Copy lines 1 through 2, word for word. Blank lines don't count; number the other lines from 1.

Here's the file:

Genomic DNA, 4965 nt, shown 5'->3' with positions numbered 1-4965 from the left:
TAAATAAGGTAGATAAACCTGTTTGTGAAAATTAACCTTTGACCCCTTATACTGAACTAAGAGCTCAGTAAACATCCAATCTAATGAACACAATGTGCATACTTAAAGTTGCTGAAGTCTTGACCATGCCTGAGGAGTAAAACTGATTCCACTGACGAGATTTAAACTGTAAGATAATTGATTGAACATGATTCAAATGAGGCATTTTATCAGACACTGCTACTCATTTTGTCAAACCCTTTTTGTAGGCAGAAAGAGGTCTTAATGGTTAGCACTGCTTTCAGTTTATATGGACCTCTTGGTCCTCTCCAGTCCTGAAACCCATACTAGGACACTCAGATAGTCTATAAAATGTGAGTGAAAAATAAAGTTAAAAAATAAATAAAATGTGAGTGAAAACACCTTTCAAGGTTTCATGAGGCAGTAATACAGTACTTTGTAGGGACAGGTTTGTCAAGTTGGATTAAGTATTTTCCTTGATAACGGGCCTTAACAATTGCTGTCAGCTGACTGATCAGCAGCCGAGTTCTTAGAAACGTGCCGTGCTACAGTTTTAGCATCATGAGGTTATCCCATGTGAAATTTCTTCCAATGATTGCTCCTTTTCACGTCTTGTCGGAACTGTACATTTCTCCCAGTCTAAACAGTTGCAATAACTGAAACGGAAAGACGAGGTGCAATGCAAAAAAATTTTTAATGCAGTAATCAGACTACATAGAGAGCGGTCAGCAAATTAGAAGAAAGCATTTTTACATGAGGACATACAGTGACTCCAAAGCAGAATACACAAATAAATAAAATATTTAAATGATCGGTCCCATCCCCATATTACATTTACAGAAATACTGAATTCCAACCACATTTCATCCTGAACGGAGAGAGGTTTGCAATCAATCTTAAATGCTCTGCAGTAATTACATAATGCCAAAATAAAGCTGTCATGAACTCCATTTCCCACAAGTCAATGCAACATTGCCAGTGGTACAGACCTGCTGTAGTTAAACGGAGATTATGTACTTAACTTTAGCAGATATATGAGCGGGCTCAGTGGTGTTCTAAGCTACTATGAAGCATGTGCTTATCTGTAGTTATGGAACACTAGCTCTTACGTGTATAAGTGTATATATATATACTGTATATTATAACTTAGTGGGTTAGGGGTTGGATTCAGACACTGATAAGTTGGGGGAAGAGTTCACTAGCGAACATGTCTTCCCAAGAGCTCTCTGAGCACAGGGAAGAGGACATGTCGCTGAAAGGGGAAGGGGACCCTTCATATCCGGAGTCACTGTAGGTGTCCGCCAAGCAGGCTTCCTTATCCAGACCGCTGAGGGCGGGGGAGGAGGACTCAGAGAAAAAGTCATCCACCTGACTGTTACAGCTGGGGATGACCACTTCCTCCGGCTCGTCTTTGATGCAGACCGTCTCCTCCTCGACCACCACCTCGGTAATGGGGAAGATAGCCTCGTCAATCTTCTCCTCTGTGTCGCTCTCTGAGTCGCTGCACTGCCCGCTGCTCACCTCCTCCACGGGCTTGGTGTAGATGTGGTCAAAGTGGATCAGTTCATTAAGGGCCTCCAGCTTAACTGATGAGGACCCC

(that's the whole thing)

Genomic DNA, 4965 nt, shown 5'->3' with positions numbered 1-4965 from the left:
TAAATAAGGTAGATAAACCTGTTTGTGAAAATTAACCTTTGACCCCTTATACTGAACTAAGAGCTCAGTAAACATCCAATCTAATGAACACAATGTGCATACTTAAAGTTGCTGAAGTCTTGACCATGCCTGAGGAGTAAAACTGATTCCACTGACGAGATTTAAACTGTAAGATAATTGATTGAACATGATTCAAATGAGGCATTTTATCAGACACTGCTACTCATTTTGTCAAACCCTTTTTGTAGGCAGAAAGAGGTCTTAATGGTTAGCACTGCTTTCAGTTTATATGGACCTCTTGGTCCTCTCCAGTCCTGAAACCCATACTAGGACACTCAGATAGTCTATAAAATGTGAGTGAAAAATAAAGTTAAAAAATAAATAAAATGTGAGTGAAAACACCTTTCAAGGTTTCATGAGGCAGTAATACAGTACTTTGTAGGGACAGGTTTGTCAAGTTGGATTAAGTATTTTCCTTGATAACGGGCCTTAACAATTGCTGTCAGCTGACTGATCAGCAGCCGAGTTCTTAGAAACGTGCCGTGCTACAGTTTTAGCATCATGAGGTTATCCCATGTGAAATTTCTTCCAATGATTGCTCCTTTTCACGTCTTGTCGGAACTGTACATTTCTCCCAGTCTAAACAGTTGCAATAACTGAAACGGAAAGACGAGGTGCAATGCAAAAAAATTTTTAATGCAGTAATCAGACTACATAGAGAGCGGTCAGCAAATTAGAAGAAAGCATTTTTACATGAGGACATACAGTGACTCCAAAGCAGAATACACAAATAAATAAAATATTTAAATGATCGGTCCCATCCCCATATTACATTTACAGAAATACTGAATTCCAACCACATTTCATCCTGAACGGAGAGAGGTTTGCAATCAATCTTAAATGCTCTGCAGTAATTACATAATGCCAAAATAAAGCTGTCATGAACTCCATTTCCCACAAGTCAATGCAACATTGCCAGTGGTACAGACCTGCTGTAGTTAAACGGAGATTATGTACTTAACTTTAGCAGATATATGAGCGGGCTCAGTGGTGTTCTAAGCTACTATGAAGCATGTGCTTATCTGTAGTTATGGAACACTAGCTCTTACGTGTATAAGTGTATATATATATACTGTATATTATAACTTAGTGGGTTAGGGGTTGGATTCAGACACTGATAAGTTGGGGGAAGAGTTCACTAGCGAACATGTCTTCCCAAGAGCTCTCTGAGCACAGGGAAGAGGACATGTCGCTGAAAGGGGAAGGGGACCCTTCATATCCGGAGTCACTGTAGGTGTCCGCCAAGCAGGCTTCCTTATCCAGACCGCTGAGGGCGGGGGAGGAGGACTCAGAGAAAAAGTCATCCACCTGACTGTTACAGCTGGGGATGACCACTTCCTCCGGCTCGTCTTTGATGCAGACCGTCTCCTCCTCGACCACCACCTCGGTAATGGGGAAGATAGCCTCGTCAATCTTCTCCTCTGTGTCGCTCTCTGAGTCGCTGCACTGCCCGCTGCTCACCTCCTCCACGGGCTTGGTGTAGATGTGGTCAAAGTGGATCAGTTCATTAAGGGCCTCCAGCTTAACTGATGAGGACCCC